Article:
Asus Settles With FTC Over Security of Wireless Routers

The agreement, which includes 20 years of supervision of Asus security efforts, sends a message as more devices and systems become connected.

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U.S. regulators are putting the tech industry on notice that security in the age of the Internet of things needs to be a priority.

The Federal Trade Commission (FTC) has settled charges with Asus around complaints of critical security flaws in its wireless routers, issues that regulators said put hundreds of thousands of consumers at risk. Part of that settlement includes Asus agreeing to maintain a comprehensive security program that includes its wireless routers and associated firmware being independently audited every two years for the next 20 years.

At a time when billions of devices and systems—including home appliances and home security systems—are being connected to the Internet and increasing the attack surface for hackers, security needs to be a priority, including in the wireless routers that will be crucial for connecting these devices, according to Jessica Rich, director of the FTC's Bureau of Consumer Protection.

"The Internet of things is growing by leaps and bounds, with millions of consumers connecting smart devices to their home networks," Rich said in a statement. "Routers play a key role in securing those home networks, so it's critical that companies like Asus put reasonable security in place to protect consumers and their personal information."

The number of connected devices worldwide is expected to skyrocket over the next several years, from home systems and connected cars to medical devices and industrial systems. Cisco Systems officials are predicting there will be more than 50 billion connected devices, systems and sensors, double the 25 billion in 2014.

Cyber-security experts have expressed concerns that device makers are spending more of their attention and money on features for their products and less on the security, opting instead to just bolt on security after the device has been built. Regulators are hoping that more of an emphasis is put on security.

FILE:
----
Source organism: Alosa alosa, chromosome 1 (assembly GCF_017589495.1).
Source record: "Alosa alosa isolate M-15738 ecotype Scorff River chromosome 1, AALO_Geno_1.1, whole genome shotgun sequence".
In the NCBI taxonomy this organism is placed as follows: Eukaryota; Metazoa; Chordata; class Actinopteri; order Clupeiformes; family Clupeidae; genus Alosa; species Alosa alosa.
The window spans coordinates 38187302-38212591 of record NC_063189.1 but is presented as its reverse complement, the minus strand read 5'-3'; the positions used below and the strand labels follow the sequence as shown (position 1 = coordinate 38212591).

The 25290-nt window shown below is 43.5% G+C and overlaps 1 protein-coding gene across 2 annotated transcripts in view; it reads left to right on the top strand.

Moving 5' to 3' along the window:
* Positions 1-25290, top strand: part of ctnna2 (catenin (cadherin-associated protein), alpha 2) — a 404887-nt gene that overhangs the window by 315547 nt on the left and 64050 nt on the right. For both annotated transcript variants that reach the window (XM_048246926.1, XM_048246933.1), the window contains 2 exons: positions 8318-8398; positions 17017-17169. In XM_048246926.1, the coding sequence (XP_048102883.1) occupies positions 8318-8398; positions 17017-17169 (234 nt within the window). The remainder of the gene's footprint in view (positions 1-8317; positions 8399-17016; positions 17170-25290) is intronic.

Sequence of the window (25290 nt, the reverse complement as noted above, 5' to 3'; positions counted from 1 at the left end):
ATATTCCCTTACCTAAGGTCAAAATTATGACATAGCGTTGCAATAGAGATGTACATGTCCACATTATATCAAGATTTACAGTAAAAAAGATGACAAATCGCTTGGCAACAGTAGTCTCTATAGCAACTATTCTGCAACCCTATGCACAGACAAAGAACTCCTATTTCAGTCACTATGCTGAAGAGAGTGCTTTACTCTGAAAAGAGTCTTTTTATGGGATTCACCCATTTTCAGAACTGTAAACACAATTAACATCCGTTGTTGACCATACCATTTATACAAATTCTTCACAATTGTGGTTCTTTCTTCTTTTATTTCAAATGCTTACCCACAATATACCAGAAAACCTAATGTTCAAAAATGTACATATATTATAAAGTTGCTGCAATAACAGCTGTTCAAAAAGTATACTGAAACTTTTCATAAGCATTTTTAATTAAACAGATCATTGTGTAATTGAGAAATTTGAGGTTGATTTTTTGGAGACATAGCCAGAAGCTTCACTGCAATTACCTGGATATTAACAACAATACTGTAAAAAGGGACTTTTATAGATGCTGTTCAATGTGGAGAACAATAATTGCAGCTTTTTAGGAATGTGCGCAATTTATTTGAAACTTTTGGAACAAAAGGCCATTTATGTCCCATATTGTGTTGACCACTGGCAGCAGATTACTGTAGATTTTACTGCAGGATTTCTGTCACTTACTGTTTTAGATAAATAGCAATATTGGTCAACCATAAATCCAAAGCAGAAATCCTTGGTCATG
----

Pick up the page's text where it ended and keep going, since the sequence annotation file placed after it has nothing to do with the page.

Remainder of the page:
The FTC found that part of Asus' marketing pitch for its routers was that they offered multiple security features that protected users' computers and networks from hacking, intrusion and virus attacks. However, the regulators found that the Taiwanese device maker didn't take the steps necessary to make the software on its routers secure.

The commission said in its complaint that there were pervasive security bugs in the router's Web-based control panel that could be exploited by hackers who wanted to change the device's security settings. A malware researcher in 2015 uncovered a campaign by hackers that took advantage of the vulnerabilities to reconfigure routers and take control of users' Web traffic. In addition, various design flaws in the router made these vulnerabilities worse, the regulators said.

Asus features connected to the routers—AiCloud and AiDisk—also had security flaws, the FTC found. AiCloud enables users to plug a USB hard drive into the router to create personal cloud storage that could be accessible from their devices, and AiDisk let users connect to the USB drives through File Transfer Protocol (FTP). These also were advertised as secure, and yet hackers were able to exploit a vulnerability in AiCloud to bypass its log-in screen and access the connected storage device without credentials through a specific URL, regulators said.

AiDisk did not encrypt consumer files that were in transit, while the default privacy setting offered public access to the storage device to anyone on the Internet. In 2014, hackers located vulnerable routers and exploited these flaws, gaining access to more than 12,900 connected storage devices, the FTC found.

Asus often did not address the security issues in a timely manner and failed to notify customers of the security flaws, the commission said. Along with the comprehensive security program and auditing mandate, the FTC's consent order also will require the device maker to notify customers of software updates or other steps that they can take to protect themselves, including an option to register for direct security notices through email, text message or push notification.

Regulators said the mandates on Asus are part of a larger effort by the FTC to push companies to ensure the software and devices they sell to consumers are secure.